When someone decides to stop using drugs, they go through a withdrawal process. The heroin withdrawal timeline can vary because of someone’s health or addiction history. In general, most people will go through similar stages as they recover.
The Heroin Withdrawal Timeline
Once someone goes to a heroin addiction treatment center in NC, they begin the process of removing heroin and other chemicals from their body. Before treatment, the individual’s body and mind had a dependency on heroin. The body essentially needed heroin in order to feel normal.
When someone stops using drugs, their body has to readjust and learn how to live without those chemicals. Then, they begin the initial stages of the heroin withdrawal timeline. Heroin is a short-acting opioid, so it leaves the bloodstream fairly quickly. This means that withdrawal symptoms start about 6 to 12 hours after someone has their last dose.
The symptoms of the heroin withdrawal timeline peak after about two to three days later and in most cases, the individual may still have withdrawal symptoms for about 5 to 10 days after they stop using. These chemicals leave the body entirely in about five to seven days, but withdrawal symptoms may last for a bit longer.
What Are the Withdrawal Symptoms?
Once someone begins the heroin withdrawal timeline, they can experience a range of symptoms. The severity of symptoms depends on how dependent the individual’s mind and body are on the drug. This opiate can cause mild symptoms like sweating, nausea, chills or stomach cramps. The individual may experience a runny nose or muscle aches.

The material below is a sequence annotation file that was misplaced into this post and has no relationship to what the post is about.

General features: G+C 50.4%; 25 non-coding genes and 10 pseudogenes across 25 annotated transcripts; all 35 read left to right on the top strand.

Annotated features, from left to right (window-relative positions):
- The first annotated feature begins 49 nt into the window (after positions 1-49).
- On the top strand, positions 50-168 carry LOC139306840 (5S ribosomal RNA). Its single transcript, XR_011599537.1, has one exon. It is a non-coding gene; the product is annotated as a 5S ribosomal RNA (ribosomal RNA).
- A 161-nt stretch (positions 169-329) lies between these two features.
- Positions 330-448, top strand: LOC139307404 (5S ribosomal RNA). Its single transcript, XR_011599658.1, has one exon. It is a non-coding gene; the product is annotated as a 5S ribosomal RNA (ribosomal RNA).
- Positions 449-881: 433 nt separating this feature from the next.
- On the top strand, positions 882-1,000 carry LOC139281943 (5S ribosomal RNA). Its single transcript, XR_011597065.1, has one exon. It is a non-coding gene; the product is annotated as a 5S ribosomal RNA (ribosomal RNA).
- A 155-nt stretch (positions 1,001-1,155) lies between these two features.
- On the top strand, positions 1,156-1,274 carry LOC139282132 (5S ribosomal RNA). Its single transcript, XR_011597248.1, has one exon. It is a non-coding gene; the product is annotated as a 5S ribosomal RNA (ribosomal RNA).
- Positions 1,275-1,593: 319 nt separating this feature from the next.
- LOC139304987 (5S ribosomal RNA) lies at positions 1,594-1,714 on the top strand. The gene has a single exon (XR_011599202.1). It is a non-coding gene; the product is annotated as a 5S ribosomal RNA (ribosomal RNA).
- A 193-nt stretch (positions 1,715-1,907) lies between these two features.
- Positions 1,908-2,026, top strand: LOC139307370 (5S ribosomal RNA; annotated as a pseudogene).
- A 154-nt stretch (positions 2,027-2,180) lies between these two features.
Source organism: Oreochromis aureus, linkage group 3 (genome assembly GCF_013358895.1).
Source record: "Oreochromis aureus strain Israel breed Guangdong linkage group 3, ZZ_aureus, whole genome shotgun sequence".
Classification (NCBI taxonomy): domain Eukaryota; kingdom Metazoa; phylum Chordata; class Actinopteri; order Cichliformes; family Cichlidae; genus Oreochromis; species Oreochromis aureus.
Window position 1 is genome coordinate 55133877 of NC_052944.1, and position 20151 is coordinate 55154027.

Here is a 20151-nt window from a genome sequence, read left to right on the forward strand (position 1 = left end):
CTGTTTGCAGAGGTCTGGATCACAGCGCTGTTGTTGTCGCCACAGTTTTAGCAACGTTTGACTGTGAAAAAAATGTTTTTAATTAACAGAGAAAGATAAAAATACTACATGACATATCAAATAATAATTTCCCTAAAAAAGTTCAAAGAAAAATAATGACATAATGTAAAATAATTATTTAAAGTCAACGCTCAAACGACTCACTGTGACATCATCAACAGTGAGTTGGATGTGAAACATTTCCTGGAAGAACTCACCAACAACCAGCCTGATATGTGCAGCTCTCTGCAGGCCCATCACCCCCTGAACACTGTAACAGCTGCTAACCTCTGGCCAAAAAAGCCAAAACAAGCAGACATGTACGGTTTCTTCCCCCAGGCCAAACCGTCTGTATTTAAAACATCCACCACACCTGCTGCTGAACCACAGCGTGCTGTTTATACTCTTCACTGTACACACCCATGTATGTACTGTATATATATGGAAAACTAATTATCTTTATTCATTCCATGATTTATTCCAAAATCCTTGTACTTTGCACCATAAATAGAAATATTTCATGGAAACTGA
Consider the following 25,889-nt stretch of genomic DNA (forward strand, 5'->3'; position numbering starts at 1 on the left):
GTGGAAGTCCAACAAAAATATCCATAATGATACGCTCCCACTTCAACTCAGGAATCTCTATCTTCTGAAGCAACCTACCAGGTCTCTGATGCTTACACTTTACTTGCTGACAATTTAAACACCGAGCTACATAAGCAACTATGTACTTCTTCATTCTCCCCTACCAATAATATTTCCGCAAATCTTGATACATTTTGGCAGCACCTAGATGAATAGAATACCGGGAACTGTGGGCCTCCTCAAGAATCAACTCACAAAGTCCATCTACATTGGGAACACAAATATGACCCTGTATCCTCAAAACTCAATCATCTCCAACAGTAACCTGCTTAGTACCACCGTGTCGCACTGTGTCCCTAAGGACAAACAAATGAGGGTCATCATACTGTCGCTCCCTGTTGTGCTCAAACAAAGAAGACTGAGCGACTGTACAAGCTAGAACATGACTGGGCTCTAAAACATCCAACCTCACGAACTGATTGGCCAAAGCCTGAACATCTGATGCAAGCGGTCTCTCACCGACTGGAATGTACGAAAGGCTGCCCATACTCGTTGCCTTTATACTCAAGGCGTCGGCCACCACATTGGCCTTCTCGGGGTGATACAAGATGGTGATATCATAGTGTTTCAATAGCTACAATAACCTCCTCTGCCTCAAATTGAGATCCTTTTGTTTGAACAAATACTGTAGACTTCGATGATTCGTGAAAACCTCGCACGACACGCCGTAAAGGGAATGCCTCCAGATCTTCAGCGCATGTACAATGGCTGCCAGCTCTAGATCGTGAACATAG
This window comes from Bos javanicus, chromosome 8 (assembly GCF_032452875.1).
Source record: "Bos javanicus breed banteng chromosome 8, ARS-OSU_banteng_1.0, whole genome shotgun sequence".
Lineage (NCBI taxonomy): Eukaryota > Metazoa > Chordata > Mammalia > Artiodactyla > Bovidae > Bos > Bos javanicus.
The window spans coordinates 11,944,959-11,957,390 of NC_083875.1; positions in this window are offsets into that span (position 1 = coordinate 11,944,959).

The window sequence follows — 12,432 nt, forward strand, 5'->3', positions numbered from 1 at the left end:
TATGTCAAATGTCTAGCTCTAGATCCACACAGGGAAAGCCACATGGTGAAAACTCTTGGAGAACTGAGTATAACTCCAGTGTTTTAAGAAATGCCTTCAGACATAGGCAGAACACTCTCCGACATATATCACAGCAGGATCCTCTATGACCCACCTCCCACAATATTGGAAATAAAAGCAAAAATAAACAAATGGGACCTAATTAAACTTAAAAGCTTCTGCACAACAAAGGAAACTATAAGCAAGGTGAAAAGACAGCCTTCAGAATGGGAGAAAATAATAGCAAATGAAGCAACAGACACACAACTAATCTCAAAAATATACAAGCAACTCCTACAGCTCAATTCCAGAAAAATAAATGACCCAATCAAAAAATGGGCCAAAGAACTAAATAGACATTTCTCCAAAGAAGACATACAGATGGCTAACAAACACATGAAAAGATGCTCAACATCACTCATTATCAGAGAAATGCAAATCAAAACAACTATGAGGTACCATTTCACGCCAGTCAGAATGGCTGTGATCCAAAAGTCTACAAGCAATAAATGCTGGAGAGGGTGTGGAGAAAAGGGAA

If the individual has a longer or more severe history of abuse, their symptoms may also be more severe. They may suffer from fatigue, vomiting, agitation or diarrhea. The individual may also experience restlessness, tremors and problems concentrating.
It is important to always go through detox with professional support because some of the symptoms can be serious. Severe withdrawal symptoms include hypertension, impaired breathing, muscle spasms, and a rapid heart rate. The individual may suffer from depression, insomnia or anxiety.
Because of these symptoms, individuals should seek out medical help before they go through withdrawal symptoms. A doctor can monitor the individual’s heart rate, temperature, blood pressure, and breathing. By monitoring the client’s symptoms, medical staff members can make sure that the individual goes through a safe, healthy withdrawal process.
Finding Support for an Addiction
Millions of Americans suffer from alcohol and drug addiction. Thankfully, there are many different treatment options available. At young adult rehab programs, individuals can get medical support, psychiatric assessments, and counseling as they recover. The right treatment program can help individuals become sober.
Each treatment program is different, but there are a few evidence-based programs that individuals should look for. Some of the best treatment centers offer options such as:
- Group counseling
- Family counseling
- Psychotherapy and psychiatric assessments
- Experiential therapy
- Adventure therapy
- Treatment for co-occurring disorders
- Individual therapy
No one has to go through recovery alone. Through the support of peers, counselors and addiction specialists, you can begin your journey toward a better life. Discover how Red Oak Recovery® can help by calling us today at 866-457-7590.